In our previous post on Oral Spoken Interaction, we covered the use of Circle of Viewpoints (CoV) to help us see an issue from multiple perspectives. This enables us tohave a more holistic, well-developed discussion. In this post, we will be learning another brainstorming model that helps us to expand our talking points —SPECTRA.
What is SPECTRA?
SPECTRA addresses a variety of areas/themes and is an acronym that stands for the following:
In a way, using the different components in SPECTRA allows us to see from other perspectives and consider factors/implications/consequences that we might otherwise miss out.
Applying SPECTRA to the Question
Here are some examples of questions for which you can use SPECTRA:
1 – Would you consider being an influencer? Why or why not?
You might have some answers that immediately pop up in your head, e.g. fame and reputation (Social), wealth and luxury (Economic). But, take a step back and think about other aspects involved in being an influencer, apart from these common ones.
Given that influencers spread their influence primarily through social media and online platforms, are you tech-savvy and able to navigate the digital sphere and all its possible snares? How good are you at taking advantage of all that the Internet affords you?
Not every aspiring influencer succeeds on the first time or it could very well be an arduous journey to gaining a huge following. What could the impact be on your mental and emotional health? What might being an influencer cost you in terms of your psychological well-being?
2 – Would you like to spend your June holidays volunteering at a childcare centre?
What first comes to your mind could be the Social and Educational aspects of being a short-term childcare teacher (or assistant) — you could interact with the children and teach them values and life skills. Drawing on the other components of SPECTRA, you could also see this fromother perspectives.
This could mean a delightful break from the busy school term, allowing you to refresh and recharge yourself in the company of children.
You could share how you are fond of or have the gift of caring for children.
Can you think of any other aspects in SPECTRA that you can use to discuss the above questions?
Let’s try a slightly more challenging question:
3 – “Some people say it’s better for children to study hard than to spend a lot of time learning to play a musical instrument.” What is your opinion?
This question compares “studying hard” with “playing a musical instrument” and requires you to discuss which is the better ‘investment’. You could list down all the pros and cons for each of these activities/endeavours but using SPECTRA might just help you organise your thoughts better.
While learning to play an instrument could allow a child to socialise with his/her peers, studying hard to the neglect of social interaction could hamper a child’s ability to build meaningful relationships. While one might argue that studying hard could be done in a group and fosters healthy cooperation and competition, playing a musical instrument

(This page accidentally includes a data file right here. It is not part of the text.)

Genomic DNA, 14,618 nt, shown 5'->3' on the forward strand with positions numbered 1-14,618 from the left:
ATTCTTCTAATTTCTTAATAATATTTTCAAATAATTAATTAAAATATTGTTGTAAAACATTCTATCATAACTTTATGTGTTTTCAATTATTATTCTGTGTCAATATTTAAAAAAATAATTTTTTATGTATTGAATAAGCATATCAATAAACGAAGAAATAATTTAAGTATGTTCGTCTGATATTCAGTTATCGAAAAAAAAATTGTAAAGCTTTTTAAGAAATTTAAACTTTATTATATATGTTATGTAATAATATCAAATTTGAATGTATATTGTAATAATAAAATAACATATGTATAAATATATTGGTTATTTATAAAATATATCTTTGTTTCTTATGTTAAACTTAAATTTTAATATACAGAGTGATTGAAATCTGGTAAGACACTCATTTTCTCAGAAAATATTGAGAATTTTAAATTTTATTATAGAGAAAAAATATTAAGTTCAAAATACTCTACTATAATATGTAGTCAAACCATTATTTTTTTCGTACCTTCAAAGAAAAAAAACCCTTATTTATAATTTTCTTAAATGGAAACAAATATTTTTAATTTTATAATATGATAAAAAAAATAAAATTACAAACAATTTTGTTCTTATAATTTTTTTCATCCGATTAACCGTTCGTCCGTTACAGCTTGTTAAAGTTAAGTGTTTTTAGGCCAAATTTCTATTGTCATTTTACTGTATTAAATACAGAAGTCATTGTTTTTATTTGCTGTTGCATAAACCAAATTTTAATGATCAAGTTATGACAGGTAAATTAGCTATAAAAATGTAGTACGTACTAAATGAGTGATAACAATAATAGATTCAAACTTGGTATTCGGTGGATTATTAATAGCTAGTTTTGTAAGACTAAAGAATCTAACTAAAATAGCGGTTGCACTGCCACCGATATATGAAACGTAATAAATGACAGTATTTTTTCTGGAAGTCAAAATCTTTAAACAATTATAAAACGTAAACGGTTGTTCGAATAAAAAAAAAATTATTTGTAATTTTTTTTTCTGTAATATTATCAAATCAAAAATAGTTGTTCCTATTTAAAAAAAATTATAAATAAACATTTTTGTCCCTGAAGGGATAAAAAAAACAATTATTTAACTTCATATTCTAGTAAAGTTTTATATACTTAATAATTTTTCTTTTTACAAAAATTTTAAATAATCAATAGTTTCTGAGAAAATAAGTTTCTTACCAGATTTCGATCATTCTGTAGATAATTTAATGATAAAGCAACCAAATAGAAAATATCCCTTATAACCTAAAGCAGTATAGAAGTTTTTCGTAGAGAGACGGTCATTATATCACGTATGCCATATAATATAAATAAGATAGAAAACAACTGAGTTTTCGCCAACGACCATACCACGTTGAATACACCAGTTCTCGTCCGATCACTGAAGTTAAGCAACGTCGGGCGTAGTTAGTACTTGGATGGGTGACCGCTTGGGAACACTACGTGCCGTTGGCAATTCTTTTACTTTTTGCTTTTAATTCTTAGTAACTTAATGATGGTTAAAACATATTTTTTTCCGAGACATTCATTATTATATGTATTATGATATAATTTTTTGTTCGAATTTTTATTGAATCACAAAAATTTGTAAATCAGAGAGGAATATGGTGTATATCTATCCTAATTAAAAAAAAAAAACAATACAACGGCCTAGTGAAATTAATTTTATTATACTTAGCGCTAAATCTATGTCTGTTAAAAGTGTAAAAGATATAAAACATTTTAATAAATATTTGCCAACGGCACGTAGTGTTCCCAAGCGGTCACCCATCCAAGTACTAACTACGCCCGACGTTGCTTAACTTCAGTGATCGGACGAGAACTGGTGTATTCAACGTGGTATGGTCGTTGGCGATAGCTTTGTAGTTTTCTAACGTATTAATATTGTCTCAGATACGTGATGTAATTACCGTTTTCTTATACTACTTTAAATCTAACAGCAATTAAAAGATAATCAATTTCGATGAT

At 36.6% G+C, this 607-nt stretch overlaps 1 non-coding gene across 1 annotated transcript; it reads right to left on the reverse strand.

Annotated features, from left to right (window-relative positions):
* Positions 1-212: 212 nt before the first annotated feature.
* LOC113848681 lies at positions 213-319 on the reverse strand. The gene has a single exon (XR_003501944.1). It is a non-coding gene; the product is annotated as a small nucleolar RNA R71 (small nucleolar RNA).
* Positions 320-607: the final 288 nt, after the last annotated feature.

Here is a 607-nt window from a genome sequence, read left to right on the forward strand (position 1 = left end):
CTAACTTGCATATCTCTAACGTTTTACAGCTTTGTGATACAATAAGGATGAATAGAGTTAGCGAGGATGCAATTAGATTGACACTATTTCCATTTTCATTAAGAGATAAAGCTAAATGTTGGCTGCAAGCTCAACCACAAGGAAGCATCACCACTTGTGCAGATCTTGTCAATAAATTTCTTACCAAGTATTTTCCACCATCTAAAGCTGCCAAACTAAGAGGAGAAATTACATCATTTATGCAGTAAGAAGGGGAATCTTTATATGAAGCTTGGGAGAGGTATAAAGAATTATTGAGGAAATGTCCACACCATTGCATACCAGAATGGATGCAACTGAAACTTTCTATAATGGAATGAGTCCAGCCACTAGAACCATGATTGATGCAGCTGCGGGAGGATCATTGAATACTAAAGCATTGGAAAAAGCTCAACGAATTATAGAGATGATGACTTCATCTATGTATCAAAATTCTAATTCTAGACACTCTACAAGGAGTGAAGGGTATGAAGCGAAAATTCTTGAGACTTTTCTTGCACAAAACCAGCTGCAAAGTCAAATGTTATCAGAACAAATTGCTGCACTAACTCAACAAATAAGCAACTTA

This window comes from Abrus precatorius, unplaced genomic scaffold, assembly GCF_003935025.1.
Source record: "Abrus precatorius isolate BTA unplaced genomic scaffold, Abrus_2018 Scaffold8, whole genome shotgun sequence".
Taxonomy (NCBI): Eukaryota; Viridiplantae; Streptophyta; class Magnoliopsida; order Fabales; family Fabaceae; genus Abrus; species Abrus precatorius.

Playing a musical instrument has enriching benefits to mind and soul that cannot be replicated by academic study. Learning to play and enjoy music improves one’s mood, decreases anxiety and helps one tomanage stress better.Immersing oneself in music or escaping into the world of music might also be the fuel for more productive study after one’s mind is refreshed.
- Economic and Cultural:
In the Singapore context, we might be persuaded to the former — that the benefits of studying hard outweigh that of playing an instrument as this is a society that values paper qualifications more than other non-academic talents. Studying hard and getting good grades is more likely to earn one a better, higher-paying job, while it could be harder to earn a living playing music. As such, excelling in one’s studies has more economic value than honing one’s musical talent, and this is influenced by the Singapore mindset (cultural context).
Without SPECTRA, it is easy to simplyshare from yourpersonal experience without discussing wider implications, as the above points have shown. While personal experience matters (and could be a good starting point), stopping there could make the discussion a little underdeveloped.
In summary, we have learnt how to identify relevant aspects in SPECTRA to discuss a topic, which allows us to open up more talking points and even deepen our discussion. Note that the goal is not to cover as many aspects as you can, but to enable you to select the most relevant ones. You should aim for three.
Food for thought
Try using SPECTRA to discuss the following question*.
“The COVID-19 pandemic has made it difficult to build relationships.” How far do you agree with this statement?
This is also the question posed in the previous post, and here are some brief discussion points using Circle of Viewpoints (CoV):
- Students/Teenagers—Lack of interaction with schoolmates and friends; staying at home in close quarters with family members could cause tension.
- Working adults—Lack of interaction and possible miscommunication with colleagues and superiors; more time to spend/interact with family members and build better relationships
- Parents—More flexibility and time with children (if work permits) or blurred work-life boundaries that result in less time and thus more strained relationships with children and/or spouse.
- Attendees of churches and mosques—As religion is social and communal in nature, lack of physical gatherings makes it hard to encourage one another. Worshippers might grow weary or distant, with some drifting away and not returning even when allowed to.
Upper Secondary English tuition class schedule
|Day||Start Time||End Time|
|Lower Sec - Saturday||4.00 pm||6.00 pm|
|Sec 4 - Sunday||3.30 pm||5.30 pm|